We’ve all seen President Trump’s prison reform initiative plastered all over the media. This was actually something that both parties supported, but what exactly is it and what does it do for those currently incarcerated?
In December 2018, President Trump signed into law the First Step Act, marking the first major reforms to our criminal justice system in over a decade. The First Step Act helps inmates successfully transition back into society and gives them a second chance.
According to Whitehouse.gov…
- The First Step Act is providing prisoners with a second chance through rehabilitative programs, fair sentencing, and smart confinement.
- Over 16,000 inmates are enrolled in a drug treatment program offered as part of the robust drug treatment strategy managed by the Bureau of Prisons (BOP).
- To date, BOP has assessed over 400 inmates for participation in Medication Assisted Treatment programs designed to aid in their recovery.
- The First Step Act provided the opportunity for sentencing relief for certain defendants who received mandatory minimum sentences prior to the Fair Sentencing Act of 2010.
- 721 defendants have received sentence reductions, 573 of which have resulted in inmates being released.
- The First Step Act expanded avenues for eligible elderly and terminally ill prisoners to get their sentences reduced by allowing for their motions to be directly filed with the courts.
- The First Step Act authorized eligible low-risk and elderly inmates to be transferred to home confinement when possible.
- The legislation also advised BOP to place inmates within 500 driving miles of home when possible.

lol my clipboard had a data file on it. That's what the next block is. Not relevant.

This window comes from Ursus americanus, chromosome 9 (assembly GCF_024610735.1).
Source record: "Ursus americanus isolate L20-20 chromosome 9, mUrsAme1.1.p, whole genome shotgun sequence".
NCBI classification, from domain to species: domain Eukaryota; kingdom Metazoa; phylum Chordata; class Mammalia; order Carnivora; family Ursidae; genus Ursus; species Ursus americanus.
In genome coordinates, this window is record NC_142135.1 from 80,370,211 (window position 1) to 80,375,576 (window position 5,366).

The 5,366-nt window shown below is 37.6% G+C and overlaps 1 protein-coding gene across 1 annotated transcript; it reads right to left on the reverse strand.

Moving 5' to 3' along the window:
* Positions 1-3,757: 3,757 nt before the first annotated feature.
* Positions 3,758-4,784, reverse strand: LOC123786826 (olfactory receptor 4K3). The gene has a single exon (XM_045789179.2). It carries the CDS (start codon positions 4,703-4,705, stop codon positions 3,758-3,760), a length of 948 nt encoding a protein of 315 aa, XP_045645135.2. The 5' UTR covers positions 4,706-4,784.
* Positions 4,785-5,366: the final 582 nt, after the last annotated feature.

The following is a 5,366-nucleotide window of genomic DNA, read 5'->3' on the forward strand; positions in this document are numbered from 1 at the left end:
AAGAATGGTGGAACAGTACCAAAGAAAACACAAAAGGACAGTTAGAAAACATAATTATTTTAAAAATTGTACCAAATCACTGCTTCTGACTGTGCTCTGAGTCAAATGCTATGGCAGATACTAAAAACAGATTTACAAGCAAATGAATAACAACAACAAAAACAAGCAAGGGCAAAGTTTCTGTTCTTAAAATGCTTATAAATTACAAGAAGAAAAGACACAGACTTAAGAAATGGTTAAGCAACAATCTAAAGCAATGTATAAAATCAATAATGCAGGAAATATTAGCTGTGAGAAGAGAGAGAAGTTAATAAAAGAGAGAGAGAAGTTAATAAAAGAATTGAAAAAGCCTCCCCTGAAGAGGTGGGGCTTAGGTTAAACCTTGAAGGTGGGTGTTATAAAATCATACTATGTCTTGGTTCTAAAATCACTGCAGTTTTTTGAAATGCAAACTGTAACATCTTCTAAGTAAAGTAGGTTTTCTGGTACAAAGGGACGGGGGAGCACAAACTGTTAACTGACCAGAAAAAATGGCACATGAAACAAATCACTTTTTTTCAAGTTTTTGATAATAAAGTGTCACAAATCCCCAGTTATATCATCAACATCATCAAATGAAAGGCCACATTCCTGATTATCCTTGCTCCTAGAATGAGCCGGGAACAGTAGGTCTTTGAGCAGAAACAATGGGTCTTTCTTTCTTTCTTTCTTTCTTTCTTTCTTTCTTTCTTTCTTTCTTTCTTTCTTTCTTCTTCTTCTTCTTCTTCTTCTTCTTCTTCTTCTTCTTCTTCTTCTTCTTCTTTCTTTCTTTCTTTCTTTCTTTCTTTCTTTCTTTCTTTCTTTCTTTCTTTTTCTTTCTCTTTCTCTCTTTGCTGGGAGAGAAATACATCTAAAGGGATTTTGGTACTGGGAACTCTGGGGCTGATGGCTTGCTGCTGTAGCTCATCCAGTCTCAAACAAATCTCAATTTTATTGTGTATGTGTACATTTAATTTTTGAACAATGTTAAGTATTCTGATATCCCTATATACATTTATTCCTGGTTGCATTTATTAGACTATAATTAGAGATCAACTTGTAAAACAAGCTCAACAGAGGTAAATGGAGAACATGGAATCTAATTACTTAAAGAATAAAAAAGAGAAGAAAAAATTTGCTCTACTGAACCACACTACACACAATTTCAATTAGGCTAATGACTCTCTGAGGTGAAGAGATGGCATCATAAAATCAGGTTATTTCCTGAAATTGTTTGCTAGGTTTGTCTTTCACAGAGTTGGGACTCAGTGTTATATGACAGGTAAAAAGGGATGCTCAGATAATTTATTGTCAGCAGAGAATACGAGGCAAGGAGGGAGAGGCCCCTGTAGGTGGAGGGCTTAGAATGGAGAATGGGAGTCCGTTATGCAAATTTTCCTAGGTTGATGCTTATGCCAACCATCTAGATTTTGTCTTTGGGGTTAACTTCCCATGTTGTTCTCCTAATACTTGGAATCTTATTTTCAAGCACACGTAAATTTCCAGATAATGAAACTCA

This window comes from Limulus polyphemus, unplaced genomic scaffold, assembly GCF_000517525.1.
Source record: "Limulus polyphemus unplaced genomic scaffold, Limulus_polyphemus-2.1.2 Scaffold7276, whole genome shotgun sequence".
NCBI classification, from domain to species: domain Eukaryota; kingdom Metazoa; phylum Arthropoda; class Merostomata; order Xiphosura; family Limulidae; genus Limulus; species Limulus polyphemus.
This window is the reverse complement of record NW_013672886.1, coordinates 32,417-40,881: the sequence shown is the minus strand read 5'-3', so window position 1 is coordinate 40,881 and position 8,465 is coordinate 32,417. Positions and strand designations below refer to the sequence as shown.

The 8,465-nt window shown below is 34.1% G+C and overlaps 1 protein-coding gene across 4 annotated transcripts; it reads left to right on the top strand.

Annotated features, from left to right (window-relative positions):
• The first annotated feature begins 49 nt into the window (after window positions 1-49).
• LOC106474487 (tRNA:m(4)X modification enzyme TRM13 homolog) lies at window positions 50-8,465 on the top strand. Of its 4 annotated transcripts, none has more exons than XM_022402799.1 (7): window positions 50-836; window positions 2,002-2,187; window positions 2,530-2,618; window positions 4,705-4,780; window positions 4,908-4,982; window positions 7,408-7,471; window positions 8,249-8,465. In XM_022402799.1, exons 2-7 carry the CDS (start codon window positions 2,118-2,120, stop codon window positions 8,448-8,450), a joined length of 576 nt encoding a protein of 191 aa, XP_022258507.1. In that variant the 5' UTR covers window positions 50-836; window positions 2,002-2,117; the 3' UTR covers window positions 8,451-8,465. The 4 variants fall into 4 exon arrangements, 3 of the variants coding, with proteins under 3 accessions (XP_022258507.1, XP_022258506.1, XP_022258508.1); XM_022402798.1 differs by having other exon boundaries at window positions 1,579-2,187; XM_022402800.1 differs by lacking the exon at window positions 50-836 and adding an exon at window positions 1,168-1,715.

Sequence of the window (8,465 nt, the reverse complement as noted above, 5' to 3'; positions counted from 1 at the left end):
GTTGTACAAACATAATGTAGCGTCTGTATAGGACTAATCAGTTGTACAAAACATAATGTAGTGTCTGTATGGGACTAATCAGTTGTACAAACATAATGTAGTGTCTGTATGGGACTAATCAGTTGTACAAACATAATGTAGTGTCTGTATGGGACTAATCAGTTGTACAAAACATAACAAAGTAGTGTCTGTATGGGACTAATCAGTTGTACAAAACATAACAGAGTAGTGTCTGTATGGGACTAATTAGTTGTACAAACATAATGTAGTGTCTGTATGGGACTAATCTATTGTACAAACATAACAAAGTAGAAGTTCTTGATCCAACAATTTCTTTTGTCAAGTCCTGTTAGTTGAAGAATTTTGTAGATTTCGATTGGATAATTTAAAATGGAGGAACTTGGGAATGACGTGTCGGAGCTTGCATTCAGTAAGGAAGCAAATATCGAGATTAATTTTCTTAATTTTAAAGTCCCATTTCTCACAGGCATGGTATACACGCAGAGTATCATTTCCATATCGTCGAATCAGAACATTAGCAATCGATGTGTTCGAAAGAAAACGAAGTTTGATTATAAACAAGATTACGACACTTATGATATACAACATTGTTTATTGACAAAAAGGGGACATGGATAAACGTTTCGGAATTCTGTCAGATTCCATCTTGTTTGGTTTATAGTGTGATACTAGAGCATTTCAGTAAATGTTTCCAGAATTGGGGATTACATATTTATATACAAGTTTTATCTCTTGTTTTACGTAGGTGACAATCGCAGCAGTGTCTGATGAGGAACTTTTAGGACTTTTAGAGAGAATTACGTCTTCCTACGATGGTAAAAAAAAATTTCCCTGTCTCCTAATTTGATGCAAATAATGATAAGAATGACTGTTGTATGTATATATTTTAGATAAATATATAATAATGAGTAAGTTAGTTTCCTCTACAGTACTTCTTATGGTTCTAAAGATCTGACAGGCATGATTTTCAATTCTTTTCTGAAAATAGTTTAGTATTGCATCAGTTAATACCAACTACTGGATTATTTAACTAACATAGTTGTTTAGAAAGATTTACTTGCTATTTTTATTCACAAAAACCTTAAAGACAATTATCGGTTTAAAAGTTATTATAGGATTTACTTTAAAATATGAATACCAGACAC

- President Trump’s fiscal year 2020 Budget proposes over $500 million for various Federal programs to help prisoners succeed in society after their release, including:
- $234 million for the Department of Justice to support reentry programs, inmate education, and occupational training programs.
- $78 million for the Department of Labor to improve employment outcomes for formerly incarcerated adults and young adults.
- In 2019, the Department of Education will provide $28 million for a Pell grant pilot program to help eligible incarcerated Americans pursue postsecondary education.
- These initiatives are intended to help reduce the rate of recidivism and offer prisoners the support they need for life after incarceration.
Matthew Charles, a Tennessee man jailed in Kentucky, was one of the first prisoners released under the First Step Act. Charles was sentenced to 35 years in prison for selling crack cocaine in 1996. Over the last 21 years in prison, he had no disciplinary actions, took college courses and mentored other prisoners.
His federal defense attorneys filed a motion soon after First Step was enacted, arguing their client would have received a shorter sentence if the case happened today. A U.S. District Judge cited the First Step Act as the reason that she was reducing Charles’ sentence, and he was later released from prison.
President Trump is also using his constitutional authority to pardon and shorten prison sentences for people convicted of federal crimes including Alice Marie Johnson, who had been in jail for over twenty years for a first-time drug conviction.
While mainstream media covered the First Step Act, Americans were not educated on the impact that it would have on our nation or the lives that it would save by giving inmates a second chance. That’s why it’s our responsibility to educate ourselves and share this information with others.